Historically, we have had prominent women, particularly Hildegard of Bingen in the 12the century, who as an abbess of a large monastery, possessed the power of a bishop. She wrote theological texts, composed music, catalogued herbs and their medicinal properties among other things. Had she been a man, she would have single-handedly shaped the theology of the church in a way that Thomas of Aquinas did.
There have been other significant women such as Catherine of Siena who was responsible for getting the Pope to move the papacy back to Rome from its exile in Avignon. And of course, there is Teresa of Avila, who is considered a Doctor of the Church along with Aquinas and Augustine.
After the Second Vatican Council in the 1960’s, positions of leadership opened up for women. When I studied theology in the early ‘70’s, everything seemed possible for women. Though there are women who run dioceses and parishes – they are still denied ordination on what I believe is weak theological grounds.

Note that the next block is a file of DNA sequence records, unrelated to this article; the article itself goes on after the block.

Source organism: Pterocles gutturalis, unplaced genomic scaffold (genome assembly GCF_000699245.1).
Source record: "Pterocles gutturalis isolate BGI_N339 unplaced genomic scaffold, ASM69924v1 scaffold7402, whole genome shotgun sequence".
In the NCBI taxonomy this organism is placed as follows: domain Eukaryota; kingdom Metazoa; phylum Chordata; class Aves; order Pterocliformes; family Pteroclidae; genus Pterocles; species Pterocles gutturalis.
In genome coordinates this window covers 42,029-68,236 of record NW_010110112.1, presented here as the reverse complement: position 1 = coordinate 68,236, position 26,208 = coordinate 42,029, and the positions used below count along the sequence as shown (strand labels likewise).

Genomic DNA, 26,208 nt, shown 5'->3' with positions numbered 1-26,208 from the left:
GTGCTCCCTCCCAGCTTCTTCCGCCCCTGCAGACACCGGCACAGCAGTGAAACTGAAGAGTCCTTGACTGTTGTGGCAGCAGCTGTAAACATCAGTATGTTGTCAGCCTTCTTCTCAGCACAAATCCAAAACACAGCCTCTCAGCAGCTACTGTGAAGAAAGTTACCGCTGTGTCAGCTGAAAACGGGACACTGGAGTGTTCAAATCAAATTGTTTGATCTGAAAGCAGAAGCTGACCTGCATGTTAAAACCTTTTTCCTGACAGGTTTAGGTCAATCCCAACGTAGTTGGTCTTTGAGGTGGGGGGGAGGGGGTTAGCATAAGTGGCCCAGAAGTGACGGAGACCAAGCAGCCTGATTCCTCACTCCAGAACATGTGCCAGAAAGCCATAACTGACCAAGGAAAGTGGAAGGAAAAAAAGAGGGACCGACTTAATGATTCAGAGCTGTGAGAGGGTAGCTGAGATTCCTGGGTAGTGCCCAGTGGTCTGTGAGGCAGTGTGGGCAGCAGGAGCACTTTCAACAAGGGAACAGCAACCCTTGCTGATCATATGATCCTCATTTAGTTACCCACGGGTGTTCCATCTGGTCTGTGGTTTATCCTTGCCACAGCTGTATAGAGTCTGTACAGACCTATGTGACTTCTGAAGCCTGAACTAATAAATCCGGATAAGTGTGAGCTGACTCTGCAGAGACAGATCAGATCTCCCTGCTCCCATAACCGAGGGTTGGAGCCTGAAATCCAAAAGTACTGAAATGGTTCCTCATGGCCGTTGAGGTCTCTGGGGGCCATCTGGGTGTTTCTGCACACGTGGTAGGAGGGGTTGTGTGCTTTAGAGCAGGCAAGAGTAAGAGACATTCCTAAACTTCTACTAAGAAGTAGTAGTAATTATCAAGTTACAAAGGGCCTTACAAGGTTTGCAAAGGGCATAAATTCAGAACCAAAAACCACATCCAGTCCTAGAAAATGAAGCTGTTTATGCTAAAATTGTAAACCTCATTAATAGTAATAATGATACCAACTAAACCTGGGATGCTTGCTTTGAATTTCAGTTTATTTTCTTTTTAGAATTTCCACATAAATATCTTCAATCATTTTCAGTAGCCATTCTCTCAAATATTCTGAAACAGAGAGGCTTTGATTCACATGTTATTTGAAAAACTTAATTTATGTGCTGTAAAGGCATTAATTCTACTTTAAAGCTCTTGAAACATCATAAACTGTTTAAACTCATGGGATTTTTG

How has this changed in the past few decades?
See previous paragraph.
I would also add that from the 90’s on – a much more conservative movement has taken over the church and we’ve lost a lot of ground. I am not very optimistic about positive change and have chosen to distance myself from issues that were once very important to me.
What are the positive and negative aspects to Catholicism when concerning gender and equality?
Women are technically second-class citizens. They cannot currently be ordained. There are no women in power at the Vatican – only in roles of subservience. However, the church has had a very rich history of spirituality which has nourished women throughout the centuries – including the present era.
It will be interesting to see what happens in the future – since women have traditionally encouraged their sons to become priests – but generally no longer do so. I believe this will have a tremendous impact on the future.
How are women viewed in Hinduism? Has this also changed over time?
Women have had a similar role in Hinduism as they have had in the Catholic Church. However, like their Catholic sisters, there are many instances of women playing a more prominent role.